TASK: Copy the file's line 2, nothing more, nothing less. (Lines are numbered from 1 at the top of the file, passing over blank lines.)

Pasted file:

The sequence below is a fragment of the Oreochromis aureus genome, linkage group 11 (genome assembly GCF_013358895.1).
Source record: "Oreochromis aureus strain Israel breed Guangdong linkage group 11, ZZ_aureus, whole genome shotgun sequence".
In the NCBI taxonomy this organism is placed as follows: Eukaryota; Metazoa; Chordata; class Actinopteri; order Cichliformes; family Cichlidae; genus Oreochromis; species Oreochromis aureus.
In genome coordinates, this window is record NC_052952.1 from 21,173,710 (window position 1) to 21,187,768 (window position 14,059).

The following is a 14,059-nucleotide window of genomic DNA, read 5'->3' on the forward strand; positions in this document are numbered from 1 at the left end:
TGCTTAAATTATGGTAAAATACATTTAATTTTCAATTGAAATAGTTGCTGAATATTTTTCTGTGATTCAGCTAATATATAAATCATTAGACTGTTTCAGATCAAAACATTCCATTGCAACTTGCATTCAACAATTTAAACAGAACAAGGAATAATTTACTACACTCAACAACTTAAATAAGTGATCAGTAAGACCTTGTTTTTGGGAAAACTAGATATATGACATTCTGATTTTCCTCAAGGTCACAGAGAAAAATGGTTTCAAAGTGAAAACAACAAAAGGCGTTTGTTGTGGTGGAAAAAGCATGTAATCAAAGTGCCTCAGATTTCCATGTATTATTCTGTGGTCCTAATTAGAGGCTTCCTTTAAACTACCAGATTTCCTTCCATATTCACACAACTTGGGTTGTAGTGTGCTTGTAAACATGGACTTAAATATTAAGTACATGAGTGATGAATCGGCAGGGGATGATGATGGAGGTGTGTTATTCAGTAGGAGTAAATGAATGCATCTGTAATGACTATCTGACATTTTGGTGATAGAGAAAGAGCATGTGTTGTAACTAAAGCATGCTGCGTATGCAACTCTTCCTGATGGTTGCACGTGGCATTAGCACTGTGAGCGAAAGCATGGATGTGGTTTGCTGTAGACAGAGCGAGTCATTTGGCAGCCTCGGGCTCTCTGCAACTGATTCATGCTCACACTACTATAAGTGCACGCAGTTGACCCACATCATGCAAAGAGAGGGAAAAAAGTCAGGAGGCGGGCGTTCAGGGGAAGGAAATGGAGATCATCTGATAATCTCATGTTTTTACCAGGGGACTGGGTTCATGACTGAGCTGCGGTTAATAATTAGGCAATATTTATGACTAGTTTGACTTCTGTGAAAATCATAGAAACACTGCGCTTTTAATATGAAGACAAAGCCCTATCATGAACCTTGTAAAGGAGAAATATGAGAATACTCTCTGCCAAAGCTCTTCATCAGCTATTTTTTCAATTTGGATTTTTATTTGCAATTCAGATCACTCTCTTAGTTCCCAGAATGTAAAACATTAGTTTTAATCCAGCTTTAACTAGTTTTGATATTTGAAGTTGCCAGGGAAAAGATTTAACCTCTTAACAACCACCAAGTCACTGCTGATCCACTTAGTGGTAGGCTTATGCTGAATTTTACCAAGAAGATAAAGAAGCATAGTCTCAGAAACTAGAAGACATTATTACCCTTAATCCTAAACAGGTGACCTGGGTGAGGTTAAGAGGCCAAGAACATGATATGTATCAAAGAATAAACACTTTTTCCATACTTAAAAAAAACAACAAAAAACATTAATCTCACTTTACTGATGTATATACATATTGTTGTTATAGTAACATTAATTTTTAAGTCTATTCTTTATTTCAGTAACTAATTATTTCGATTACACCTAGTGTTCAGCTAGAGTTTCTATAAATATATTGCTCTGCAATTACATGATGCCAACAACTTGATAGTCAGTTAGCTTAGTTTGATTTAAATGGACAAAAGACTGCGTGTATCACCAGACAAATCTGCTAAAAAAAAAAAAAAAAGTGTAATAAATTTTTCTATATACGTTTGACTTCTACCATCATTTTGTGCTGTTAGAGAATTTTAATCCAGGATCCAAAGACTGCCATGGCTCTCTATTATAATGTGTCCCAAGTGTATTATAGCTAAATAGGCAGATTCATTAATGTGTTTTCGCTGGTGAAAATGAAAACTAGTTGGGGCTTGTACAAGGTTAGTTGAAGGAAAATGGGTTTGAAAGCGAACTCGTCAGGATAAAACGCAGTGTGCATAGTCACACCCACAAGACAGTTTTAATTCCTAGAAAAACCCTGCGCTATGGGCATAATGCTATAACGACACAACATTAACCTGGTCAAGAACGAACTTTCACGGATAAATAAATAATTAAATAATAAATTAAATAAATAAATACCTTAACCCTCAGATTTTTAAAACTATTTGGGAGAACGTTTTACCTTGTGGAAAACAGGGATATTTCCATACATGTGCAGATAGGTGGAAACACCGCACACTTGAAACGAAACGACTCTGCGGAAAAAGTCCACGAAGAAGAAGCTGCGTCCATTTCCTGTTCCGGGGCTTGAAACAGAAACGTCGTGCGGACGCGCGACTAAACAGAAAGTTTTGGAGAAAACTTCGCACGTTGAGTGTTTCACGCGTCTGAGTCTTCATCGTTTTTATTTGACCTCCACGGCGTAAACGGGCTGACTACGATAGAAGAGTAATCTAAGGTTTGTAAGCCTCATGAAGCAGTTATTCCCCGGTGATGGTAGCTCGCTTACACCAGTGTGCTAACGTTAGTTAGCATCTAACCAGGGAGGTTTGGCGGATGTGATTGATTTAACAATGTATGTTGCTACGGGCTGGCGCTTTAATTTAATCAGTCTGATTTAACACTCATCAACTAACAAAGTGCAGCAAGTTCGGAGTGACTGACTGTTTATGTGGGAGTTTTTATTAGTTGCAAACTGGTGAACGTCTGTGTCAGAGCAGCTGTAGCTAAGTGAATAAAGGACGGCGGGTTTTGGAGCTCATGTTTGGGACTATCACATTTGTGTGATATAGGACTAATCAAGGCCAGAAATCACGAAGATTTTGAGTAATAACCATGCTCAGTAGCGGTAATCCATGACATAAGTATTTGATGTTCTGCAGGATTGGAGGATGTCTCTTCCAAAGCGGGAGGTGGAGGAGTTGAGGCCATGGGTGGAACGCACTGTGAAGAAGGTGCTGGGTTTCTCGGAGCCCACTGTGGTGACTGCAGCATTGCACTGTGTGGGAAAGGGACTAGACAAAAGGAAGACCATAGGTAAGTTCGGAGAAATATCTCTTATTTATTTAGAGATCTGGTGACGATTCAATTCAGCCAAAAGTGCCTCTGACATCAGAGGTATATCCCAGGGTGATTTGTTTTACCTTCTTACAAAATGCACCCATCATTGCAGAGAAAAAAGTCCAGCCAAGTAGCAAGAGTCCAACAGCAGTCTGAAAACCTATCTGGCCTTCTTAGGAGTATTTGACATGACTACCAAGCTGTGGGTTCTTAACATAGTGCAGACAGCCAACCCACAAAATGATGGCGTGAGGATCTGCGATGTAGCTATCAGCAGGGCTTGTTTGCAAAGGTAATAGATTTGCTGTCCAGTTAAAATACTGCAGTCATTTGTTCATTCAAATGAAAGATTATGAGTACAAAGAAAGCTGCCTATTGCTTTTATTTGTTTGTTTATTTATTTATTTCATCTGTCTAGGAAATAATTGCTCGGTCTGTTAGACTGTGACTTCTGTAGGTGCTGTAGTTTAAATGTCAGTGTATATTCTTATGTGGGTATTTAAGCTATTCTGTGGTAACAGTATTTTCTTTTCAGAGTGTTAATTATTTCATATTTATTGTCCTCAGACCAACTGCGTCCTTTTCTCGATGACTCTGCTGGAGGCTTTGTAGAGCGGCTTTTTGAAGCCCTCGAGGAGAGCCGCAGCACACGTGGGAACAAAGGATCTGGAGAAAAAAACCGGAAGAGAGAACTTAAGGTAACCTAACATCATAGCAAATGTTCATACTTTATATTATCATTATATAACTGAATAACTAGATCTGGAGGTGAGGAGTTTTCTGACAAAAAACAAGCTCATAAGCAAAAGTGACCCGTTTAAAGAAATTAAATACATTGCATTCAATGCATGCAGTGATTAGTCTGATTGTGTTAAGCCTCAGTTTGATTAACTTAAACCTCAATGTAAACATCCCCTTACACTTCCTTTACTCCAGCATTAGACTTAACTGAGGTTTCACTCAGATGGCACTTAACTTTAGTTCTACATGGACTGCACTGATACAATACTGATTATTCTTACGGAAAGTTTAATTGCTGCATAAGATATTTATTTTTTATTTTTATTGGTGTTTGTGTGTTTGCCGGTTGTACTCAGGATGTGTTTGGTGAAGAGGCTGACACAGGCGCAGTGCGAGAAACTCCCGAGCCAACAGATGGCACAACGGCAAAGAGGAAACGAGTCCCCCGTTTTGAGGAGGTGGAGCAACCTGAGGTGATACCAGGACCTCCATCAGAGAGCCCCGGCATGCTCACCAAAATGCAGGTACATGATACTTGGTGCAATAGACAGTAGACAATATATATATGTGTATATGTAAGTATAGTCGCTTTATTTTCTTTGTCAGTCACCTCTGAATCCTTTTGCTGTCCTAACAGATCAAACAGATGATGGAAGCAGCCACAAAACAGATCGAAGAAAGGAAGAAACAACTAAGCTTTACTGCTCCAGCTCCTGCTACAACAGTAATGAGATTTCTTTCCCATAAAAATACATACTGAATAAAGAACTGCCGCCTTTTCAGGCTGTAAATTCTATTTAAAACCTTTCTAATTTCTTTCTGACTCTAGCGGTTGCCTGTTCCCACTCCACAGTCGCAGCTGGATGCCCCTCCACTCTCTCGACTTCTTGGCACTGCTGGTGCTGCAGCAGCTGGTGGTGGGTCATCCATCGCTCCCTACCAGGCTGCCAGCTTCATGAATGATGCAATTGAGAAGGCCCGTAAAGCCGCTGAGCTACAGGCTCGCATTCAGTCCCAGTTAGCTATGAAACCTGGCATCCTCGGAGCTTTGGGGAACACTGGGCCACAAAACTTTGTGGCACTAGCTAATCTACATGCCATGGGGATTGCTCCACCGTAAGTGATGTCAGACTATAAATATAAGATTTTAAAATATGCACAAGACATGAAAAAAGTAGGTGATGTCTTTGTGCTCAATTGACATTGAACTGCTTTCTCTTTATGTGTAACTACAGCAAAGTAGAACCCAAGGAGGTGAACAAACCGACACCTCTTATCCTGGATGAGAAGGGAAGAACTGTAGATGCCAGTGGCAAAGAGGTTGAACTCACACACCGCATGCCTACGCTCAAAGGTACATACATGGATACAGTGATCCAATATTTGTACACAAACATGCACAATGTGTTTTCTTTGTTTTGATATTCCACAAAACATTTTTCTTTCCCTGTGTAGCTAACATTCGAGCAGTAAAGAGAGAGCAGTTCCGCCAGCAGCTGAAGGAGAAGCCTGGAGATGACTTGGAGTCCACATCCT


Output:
Source record: "Oreochromis aureus strain Israel breed Guangdong linkage group 11, ZZ_aureus, whole genome shotgun sequence".